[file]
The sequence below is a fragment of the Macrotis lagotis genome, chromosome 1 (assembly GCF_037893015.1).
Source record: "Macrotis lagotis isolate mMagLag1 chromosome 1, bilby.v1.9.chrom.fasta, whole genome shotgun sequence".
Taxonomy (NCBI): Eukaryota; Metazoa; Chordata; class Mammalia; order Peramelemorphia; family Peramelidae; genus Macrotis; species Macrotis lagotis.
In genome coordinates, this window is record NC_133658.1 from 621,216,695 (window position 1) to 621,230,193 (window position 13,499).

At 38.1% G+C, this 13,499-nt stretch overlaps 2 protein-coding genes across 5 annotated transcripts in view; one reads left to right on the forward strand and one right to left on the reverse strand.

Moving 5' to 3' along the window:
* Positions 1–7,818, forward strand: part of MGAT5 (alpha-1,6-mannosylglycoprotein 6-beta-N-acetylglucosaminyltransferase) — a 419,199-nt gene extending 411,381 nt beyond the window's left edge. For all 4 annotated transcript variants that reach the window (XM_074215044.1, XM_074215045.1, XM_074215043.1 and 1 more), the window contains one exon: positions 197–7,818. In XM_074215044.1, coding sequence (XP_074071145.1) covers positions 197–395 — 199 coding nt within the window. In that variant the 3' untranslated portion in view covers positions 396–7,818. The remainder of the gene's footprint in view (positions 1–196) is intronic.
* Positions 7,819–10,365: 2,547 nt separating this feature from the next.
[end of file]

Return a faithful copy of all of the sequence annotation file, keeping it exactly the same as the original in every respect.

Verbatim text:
The sequence below is a fragment of the Macrotis lagotis genome, chromosome 1 (assembly GCF_037893015.1).
Source record: "Macrotis lagotis isolate mMagLag1 chromosome 1, bilby.v1.9.chrom.fasta, whole genome shotgun sequence".
Taxonomy (NCBI): Eukaryota; Metazoa; Chordata; class Mammalia; order Peramelemorphia; family Peramelidae; genus Macrotis; species Macrotis lagotis.
In genome coordinates, this window is record NC_133658.1 from 621,216,695 (window position 1) to 621,230,193 (window position 13,499).

At 38.1% G+C, this 13,499-nt stretch overlaps 2 protein-coding genes across 5 annotated transcripts in view; one reads left to right on the forward strand and one right to left on the reverse strand.

Moving 5' to 3' along the window:
* Positions 1–7,818, forward strand: part of MGAT5 (alpha-1,6-mannosylglycoprotein 6-beta-N-acetylglucosaminyltransferase) — a 419,199-nt gene extending 411,381 nt beyond the window's left edge. For all 4 annotated transcript variants that reach the window (XM_074215044.1, XM_074215045.1, XM_074215043.1 and 1 more), the window contains one exon: positions 197–7,818. In XM_074215044.1, coding sequence (XP_074071145.1) covers positions 197–395 — 199 coding nt within the window. In that variant the 3' untranslated portion in view covers positions 396–7,818. The remainder of the gene's footprint in view (positions 1–196) is intronic.
* Positions 7,819–10,365: 2,547 nt separating this feature from the next.